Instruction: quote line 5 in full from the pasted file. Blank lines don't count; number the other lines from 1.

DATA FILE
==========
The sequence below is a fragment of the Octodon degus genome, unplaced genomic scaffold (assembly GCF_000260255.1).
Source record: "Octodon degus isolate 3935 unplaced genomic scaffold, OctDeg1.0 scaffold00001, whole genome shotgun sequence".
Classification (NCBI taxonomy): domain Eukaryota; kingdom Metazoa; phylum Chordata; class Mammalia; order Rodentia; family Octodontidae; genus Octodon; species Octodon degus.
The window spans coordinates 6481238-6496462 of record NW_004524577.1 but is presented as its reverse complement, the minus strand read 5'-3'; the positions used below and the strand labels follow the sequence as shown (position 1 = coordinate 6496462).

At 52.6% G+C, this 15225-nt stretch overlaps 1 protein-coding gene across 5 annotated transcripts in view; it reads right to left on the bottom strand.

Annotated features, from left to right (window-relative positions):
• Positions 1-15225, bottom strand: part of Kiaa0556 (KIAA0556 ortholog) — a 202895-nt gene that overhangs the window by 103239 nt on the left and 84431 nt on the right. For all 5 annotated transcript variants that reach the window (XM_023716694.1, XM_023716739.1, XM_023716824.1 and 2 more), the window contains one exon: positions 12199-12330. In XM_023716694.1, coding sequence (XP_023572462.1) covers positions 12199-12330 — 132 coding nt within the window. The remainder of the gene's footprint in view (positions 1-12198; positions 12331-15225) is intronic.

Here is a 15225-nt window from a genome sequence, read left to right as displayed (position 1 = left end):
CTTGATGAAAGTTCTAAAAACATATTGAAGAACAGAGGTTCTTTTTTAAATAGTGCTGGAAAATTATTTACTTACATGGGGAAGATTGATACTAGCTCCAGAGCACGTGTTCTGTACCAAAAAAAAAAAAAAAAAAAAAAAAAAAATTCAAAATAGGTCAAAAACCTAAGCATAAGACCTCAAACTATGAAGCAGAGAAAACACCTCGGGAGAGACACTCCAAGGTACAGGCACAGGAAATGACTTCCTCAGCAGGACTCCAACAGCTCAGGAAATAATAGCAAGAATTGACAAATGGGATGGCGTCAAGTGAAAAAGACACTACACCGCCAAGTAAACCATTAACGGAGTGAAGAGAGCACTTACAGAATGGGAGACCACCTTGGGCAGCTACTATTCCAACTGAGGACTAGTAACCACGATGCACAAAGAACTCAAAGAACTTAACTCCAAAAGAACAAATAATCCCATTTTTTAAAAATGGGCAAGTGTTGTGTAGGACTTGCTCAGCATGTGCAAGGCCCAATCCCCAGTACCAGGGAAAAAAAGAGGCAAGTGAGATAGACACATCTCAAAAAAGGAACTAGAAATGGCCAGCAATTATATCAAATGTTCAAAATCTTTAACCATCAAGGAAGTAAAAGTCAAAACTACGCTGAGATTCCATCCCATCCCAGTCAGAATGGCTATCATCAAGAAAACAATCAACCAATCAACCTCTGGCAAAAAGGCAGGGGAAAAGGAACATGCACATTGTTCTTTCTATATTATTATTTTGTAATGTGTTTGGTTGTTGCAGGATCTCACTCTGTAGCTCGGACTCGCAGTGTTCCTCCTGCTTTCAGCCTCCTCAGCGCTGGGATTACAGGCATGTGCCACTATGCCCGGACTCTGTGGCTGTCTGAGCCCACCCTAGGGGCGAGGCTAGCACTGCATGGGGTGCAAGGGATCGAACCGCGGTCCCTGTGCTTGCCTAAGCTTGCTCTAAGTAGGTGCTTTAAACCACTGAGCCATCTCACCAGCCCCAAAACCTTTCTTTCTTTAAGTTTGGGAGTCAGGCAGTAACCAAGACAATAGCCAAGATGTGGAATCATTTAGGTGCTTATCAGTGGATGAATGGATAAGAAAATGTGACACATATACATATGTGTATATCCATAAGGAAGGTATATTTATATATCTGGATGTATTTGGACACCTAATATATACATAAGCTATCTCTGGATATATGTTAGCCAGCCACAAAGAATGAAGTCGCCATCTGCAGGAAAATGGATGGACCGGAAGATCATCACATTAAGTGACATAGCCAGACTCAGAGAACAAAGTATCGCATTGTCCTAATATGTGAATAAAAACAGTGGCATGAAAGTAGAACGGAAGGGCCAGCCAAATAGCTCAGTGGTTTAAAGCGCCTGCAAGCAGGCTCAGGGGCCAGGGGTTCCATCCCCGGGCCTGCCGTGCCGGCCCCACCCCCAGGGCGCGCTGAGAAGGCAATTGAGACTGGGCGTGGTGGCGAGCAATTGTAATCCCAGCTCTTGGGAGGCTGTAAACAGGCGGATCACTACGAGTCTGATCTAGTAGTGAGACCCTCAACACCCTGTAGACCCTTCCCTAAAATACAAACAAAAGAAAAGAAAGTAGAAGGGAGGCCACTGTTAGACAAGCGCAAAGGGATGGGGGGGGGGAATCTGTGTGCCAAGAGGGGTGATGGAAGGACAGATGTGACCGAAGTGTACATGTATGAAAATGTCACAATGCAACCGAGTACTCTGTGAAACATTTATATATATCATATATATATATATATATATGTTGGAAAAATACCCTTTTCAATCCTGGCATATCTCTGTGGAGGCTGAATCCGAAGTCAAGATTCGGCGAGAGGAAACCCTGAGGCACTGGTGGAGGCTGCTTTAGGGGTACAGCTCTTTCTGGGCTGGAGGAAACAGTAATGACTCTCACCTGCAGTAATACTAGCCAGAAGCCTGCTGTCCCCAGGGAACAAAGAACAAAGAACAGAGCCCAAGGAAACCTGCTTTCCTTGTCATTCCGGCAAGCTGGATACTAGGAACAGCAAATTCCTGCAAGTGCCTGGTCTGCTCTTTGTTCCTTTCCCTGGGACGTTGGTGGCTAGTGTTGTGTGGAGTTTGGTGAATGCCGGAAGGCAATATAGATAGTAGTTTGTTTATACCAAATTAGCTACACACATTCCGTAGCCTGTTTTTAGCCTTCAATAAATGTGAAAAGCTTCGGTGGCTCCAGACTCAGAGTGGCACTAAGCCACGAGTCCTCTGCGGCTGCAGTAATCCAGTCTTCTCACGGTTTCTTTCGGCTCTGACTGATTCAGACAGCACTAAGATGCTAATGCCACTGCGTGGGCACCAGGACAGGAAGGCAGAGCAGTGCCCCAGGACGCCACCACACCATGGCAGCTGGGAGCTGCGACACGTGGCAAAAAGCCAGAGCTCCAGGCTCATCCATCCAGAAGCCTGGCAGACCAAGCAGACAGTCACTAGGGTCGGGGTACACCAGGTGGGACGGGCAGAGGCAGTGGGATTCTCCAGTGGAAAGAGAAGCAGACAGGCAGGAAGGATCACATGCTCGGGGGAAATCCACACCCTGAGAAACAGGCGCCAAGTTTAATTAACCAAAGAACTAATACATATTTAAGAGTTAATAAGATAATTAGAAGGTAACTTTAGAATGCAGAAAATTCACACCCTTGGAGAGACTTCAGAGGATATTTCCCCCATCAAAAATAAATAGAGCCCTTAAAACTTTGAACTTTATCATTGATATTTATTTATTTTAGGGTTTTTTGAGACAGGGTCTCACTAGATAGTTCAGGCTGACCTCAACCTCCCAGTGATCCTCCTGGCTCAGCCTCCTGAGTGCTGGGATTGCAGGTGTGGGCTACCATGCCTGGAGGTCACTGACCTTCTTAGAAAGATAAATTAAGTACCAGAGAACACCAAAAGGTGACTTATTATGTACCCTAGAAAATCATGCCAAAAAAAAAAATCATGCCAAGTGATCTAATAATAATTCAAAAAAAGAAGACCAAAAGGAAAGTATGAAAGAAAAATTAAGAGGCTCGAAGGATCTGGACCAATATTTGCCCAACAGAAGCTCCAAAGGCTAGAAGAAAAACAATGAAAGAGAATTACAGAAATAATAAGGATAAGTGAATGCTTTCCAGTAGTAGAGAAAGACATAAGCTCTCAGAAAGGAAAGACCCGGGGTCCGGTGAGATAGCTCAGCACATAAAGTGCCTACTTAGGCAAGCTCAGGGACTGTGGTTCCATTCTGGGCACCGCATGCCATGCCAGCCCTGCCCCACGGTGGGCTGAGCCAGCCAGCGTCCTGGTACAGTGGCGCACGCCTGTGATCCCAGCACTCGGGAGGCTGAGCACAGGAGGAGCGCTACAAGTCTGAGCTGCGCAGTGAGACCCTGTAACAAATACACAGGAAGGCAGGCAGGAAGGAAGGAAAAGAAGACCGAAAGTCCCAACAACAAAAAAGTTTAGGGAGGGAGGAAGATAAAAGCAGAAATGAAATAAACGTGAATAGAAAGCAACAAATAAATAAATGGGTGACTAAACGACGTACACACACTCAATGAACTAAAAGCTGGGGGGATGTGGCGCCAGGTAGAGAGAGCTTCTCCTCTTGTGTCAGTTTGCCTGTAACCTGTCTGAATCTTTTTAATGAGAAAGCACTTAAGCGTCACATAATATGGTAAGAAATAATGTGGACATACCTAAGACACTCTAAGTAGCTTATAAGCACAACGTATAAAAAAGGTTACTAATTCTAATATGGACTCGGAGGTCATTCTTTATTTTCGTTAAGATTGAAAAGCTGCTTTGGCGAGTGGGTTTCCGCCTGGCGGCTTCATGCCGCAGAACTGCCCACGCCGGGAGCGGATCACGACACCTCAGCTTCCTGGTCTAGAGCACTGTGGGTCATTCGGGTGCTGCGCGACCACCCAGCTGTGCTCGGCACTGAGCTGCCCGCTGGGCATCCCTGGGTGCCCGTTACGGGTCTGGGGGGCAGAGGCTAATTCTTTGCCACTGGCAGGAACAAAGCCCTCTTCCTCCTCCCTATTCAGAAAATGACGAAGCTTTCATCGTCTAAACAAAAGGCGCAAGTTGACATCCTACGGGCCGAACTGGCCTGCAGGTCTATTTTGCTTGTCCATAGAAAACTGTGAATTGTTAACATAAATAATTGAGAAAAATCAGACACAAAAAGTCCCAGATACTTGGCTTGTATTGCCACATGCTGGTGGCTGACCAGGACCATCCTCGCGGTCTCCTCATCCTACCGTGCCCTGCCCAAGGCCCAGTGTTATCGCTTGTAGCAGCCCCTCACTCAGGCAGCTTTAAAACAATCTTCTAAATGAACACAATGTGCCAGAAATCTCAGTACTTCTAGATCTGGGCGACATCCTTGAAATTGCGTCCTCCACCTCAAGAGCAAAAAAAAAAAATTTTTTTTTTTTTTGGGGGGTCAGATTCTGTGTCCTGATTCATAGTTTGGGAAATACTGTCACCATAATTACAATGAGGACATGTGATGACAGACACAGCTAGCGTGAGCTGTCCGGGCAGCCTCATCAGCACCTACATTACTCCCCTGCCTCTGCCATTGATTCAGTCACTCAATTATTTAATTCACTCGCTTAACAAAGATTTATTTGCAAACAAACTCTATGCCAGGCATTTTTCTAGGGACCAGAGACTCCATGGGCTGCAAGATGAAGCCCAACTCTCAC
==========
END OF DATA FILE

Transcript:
At 52.6% G+C, this 15225-nt stretch overlaps 1 protein-coding gene across 5 annotated transcripts in view; it reads right to left on the bottom strand.